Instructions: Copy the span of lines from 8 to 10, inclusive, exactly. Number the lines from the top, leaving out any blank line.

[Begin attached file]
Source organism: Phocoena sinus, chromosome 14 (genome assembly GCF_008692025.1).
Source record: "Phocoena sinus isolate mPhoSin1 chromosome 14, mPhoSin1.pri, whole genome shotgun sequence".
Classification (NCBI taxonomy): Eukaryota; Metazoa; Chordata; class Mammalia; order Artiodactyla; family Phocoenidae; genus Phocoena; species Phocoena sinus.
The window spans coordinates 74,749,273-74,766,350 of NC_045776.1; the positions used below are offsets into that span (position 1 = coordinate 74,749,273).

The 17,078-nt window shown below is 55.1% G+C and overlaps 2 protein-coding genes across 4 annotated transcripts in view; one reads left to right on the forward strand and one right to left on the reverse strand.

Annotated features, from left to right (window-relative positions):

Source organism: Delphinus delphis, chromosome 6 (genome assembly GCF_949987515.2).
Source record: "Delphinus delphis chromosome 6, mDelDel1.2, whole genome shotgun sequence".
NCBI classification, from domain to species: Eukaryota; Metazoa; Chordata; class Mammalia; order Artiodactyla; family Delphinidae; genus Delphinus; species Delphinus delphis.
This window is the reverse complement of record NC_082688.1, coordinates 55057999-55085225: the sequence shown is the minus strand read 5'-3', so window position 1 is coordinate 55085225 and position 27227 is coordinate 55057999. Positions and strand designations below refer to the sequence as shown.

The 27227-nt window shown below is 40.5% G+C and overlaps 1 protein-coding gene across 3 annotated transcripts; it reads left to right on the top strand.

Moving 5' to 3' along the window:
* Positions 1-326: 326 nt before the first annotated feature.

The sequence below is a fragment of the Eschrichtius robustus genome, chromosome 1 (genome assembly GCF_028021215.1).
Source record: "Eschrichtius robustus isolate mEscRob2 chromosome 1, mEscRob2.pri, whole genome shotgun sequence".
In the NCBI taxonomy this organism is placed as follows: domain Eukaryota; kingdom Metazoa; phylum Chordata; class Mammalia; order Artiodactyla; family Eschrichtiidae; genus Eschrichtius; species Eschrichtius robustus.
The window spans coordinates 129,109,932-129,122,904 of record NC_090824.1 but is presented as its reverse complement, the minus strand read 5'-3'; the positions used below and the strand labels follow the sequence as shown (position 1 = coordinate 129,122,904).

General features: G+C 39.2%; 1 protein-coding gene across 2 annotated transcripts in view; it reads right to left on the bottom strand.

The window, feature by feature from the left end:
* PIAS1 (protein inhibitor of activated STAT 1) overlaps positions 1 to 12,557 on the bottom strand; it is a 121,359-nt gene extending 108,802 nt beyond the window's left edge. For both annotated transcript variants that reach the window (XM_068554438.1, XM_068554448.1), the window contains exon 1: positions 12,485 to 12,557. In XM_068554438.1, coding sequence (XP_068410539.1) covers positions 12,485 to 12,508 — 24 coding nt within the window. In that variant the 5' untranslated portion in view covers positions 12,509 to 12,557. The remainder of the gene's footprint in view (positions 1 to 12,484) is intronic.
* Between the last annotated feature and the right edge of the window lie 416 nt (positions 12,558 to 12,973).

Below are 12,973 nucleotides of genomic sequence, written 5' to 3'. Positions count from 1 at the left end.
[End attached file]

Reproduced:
Source record: "Delphinus delphis chromosome 6, mDelDel1.2, whole genome shotgun sequence".
NCBI classification, from domain to species: Eukaryota; Metazoa; Chordata; class Mammalia; order Artiodactyla; family Delphinidae; genus Delphinus; species Delphinus delphis.
This window is the reverse complement of record NC_082688.1, coordinates 55057999-55085225: the sequence shown is the minus strand read 5'-3', so window position 1 is coordinate 55085225 and position 27227 is coordinate 55057999. Positions and strand designations below refer to the sequence as shown.